welcome... ...stranger
18.09 – 11.10.1992
Paul Goede, Bastienne Kramer, Q.S. Serafijn, Jeroen Snijders


Jeroen Snijders, The Box & Bastienne Kramer, Cocoon, front-room 1st floor, foto: Cary Markerink

In the first project of Welcome Stranger, the idea of working together became a separate point of discussion. Kaulingfreks, philosopher, reflects on this discussion from a sketch of two types of an artist:

1) the artist who is only dictated by their inner self so that the materiality of the work takes centre stage. The meaning that the work holds is carried by nothing but the thing itself. The reflection caused by the work, the references to the world through which recognition can take place, lie in its thinness. The form does not refer to a meaning, but is itself a meaning.

2) The artist embedded in a tradition, who is indebted to a tradition of thinking. Art is seen as a specific way of awareness. The different ways of awareness of reality are the subject of artistic research, and the materiality of the work of art is subordinated to the thinking activity, which is nourished by both intellect and intuition.

From the first sketched type, collaboration is seen as letting different works communicate. The different works are placed in relation to each other, creating new meanings and changing the individual meanings of the works. For the second type of the artist the artistic activity follows from the thought process and the emphasis is on the discussion about (about?) the starting points.

One of the artists had already made a sketch for a sculpture in the front room at the beginning. Collaboration seemed out of the question and thwarted the presentation of a common idea. This artist could be seen as the former type. But he stated that an art work does not stand on its own and always enters into a relationship with its surroundings, transforms the space and is influenced by it. Yet the other artists felt they were being presented with a fait accompli and were being thrown back on their own. Time was running out so that no common starting point could be developed and specified. Paul Goede opted for the commentary position; as a criticism of the 'material expression' of the 'type 1 artist', he spontaneously produced a chewing gum sculpture. Q.S. Serafijn now continued his own research into the significance of art historical references for our culture. In this project he referred to Impressionism, which is important through the thematization and ultimate control of light, i.e. a vision of far-reaching rationalization and control of nature. Quite unexpectedly, Goede's commentary position entered into an alliance with what initially seemed to be a purely individual attitude, but gradually articulated itself differently. Although the object plays a prominent role in the work of Bastienne Kramer, her often labour-intensive work does not revolve around the art object, but around the real and worldly object. Another point of importance emerged in a group presentation: the need to take risks. Time was pressing even more and there was only one possibility: to literally break the relationship between independent images. This is how the sitting pit came into being, with which Kramer not only broke through the spatial planning of the house, but also caused a breakthrough in the collaboration. Snijders' drying rack was broken into by Kramer's seat pit, while Serafijn's row of plants ran across Kramer's sculpture and Goedes sculptures interfered with the field of vision of the other sculptures.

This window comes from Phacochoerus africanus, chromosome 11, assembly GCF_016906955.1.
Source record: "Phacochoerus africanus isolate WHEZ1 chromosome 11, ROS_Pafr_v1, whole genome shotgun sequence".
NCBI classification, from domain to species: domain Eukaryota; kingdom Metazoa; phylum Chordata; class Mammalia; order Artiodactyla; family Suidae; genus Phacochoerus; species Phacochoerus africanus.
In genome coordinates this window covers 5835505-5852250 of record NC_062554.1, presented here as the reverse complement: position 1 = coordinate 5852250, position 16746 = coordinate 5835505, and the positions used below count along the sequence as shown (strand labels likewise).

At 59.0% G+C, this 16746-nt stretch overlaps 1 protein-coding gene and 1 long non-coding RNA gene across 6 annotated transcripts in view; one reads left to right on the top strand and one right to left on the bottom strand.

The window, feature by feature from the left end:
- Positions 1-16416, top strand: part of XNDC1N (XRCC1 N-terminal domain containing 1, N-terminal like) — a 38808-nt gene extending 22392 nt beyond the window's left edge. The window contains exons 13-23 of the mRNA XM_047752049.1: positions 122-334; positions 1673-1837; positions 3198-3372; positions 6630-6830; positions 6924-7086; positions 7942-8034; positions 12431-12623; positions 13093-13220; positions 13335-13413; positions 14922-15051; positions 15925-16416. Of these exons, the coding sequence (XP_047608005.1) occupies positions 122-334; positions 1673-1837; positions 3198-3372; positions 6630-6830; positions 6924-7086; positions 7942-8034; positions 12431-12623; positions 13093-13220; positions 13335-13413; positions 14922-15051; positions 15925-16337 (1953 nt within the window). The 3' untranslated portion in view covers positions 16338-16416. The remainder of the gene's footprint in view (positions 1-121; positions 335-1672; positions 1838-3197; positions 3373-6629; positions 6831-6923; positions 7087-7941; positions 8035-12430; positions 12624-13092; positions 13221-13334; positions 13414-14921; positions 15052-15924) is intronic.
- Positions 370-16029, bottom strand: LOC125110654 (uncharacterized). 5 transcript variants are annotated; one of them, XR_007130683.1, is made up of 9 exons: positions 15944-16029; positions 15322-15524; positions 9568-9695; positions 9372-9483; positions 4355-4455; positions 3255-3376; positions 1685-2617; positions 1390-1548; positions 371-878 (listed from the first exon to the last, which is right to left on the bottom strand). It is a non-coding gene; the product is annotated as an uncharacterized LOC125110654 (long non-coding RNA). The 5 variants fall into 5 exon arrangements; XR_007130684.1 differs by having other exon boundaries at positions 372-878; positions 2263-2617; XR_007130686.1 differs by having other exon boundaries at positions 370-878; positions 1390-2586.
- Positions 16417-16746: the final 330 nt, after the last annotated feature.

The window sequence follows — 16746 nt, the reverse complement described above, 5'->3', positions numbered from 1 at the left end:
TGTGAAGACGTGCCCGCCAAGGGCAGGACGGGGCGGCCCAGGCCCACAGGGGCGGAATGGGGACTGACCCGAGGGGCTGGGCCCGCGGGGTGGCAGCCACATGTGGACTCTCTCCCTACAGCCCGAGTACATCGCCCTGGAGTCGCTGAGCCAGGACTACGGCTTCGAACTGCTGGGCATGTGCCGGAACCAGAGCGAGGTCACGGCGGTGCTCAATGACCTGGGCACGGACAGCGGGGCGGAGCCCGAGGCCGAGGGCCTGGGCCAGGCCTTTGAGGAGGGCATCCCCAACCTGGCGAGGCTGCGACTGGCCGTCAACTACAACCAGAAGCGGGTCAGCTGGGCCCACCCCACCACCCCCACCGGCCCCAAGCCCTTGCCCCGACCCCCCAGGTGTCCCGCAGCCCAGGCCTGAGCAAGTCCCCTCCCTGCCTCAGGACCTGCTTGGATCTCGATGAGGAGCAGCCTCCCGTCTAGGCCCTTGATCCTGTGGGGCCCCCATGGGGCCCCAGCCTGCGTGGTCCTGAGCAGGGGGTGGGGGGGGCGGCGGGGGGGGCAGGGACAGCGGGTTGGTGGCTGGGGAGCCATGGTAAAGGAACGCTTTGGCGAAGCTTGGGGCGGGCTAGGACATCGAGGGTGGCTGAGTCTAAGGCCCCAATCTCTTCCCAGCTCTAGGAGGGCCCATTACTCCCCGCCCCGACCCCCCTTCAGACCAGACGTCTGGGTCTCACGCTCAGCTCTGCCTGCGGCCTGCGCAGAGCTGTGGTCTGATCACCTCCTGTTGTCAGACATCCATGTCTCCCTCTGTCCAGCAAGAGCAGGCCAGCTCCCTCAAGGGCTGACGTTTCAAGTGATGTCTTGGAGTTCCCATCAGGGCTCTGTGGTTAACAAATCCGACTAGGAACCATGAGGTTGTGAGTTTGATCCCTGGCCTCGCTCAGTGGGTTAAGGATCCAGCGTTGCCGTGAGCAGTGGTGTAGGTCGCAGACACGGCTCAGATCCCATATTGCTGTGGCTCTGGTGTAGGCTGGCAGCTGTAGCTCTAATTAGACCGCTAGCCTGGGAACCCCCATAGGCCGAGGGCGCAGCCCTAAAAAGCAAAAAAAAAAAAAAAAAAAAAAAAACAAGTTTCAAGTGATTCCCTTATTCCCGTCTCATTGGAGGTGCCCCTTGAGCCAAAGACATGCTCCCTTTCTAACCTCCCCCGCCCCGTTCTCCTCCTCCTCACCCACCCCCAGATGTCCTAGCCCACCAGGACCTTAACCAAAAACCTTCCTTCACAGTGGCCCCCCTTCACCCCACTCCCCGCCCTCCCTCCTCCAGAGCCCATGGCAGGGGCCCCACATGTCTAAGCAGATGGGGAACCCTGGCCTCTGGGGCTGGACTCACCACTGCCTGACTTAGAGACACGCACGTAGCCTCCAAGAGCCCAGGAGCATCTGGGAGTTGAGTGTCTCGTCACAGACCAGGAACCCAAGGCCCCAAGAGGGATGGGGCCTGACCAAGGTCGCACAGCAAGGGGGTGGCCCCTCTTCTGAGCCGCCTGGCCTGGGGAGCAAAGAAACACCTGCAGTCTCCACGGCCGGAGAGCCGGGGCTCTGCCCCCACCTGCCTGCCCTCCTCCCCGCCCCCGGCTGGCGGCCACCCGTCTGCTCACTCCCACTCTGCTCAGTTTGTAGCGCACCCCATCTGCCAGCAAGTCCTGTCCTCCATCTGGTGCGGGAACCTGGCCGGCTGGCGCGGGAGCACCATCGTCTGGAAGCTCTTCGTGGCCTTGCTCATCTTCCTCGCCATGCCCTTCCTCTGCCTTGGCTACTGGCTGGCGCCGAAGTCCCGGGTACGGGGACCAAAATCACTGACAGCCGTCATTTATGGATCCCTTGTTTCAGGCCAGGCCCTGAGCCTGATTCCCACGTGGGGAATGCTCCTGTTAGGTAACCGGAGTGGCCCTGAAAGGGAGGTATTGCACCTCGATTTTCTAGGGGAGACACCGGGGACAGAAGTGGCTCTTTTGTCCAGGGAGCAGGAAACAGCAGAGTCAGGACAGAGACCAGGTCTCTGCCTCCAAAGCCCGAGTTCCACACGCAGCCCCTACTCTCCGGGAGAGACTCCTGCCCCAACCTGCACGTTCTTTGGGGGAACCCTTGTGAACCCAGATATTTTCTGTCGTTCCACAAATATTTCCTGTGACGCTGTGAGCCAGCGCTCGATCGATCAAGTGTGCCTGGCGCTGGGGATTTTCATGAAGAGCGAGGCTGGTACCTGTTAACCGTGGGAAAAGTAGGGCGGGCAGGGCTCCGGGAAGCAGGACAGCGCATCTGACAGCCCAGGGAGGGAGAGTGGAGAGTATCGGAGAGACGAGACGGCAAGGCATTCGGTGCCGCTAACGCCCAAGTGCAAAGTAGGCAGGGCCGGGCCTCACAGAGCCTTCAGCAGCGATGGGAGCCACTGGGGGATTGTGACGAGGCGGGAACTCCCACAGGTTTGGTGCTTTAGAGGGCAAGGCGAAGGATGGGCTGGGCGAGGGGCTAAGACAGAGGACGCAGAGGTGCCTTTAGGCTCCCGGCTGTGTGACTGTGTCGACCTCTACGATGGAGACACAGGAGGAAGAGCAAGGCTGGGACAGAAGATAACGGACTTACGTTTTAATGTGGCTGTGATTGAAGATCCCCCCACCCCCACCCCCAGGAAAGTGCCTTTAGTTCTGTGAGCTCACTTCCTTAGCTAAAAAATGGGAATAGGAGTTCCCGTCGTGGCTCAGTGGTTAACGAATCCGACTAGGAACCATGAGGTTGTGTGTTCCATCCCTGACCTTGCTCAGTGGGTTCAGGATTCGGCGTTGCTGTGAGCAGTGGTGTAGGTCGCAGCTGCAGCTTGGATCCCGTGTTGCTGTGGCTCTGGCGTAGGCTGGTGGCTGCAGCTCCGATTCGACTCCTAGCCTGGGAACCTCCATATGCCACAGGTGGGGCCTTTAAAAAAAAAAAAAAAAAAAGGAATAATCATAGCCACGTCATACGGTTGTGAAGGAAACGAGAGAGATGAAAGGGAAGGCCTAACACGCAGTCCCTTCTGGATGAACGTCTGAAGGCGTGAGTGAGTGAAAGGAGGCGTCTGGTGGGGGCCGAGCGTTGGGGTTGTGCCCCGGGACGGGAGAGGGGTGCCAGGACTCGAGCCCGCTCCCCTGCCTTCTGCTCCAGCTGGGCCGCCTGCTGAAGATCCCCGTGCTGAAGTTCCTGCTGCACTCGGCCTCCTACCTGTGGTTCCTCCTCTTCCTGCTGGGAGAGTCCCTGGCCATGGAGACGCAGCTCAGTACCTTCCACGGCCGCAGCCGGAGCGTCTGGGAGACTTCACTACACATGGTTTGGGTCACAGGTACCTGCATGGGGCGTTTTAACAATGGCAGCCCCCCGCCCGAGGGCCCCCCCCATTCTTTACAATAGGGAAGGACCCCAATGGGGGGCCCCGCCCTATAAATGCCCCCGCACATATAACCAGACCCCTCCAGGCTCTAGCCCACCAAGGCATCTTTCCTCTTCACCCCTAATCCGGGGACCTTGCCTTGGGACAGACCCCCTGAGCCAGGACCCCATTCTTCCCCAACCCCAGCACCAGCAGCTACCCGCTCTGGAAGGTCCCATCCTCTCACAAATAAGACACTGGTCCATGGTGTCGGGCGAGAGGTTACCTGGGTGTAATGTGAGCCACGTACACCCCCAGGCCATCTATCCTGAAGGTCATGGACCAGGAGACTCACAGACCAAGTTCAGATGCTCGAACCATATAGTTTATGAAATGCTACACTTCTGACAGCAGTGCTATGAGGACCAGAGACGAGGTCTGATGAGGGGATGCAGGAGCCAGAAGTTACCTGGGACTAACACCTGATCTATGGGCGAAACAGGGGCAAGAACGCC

longreadCooperation in a wider context - Ruud Kaulingfreks
(Kaulingfreks, R. (1993) Welcome Stranger, p.65-69)


Bastienne Kramer, Cocoon, front-room 2nd floor. Foto: Cary Markerink


Q.S. Serafijn, L'Impressionisme des Plantes, view from the back room 2nd floor. Foto: Cary Markerink 


Paul Goede, Bang Bang, front-room 1st floor. Foto: Cary Markerink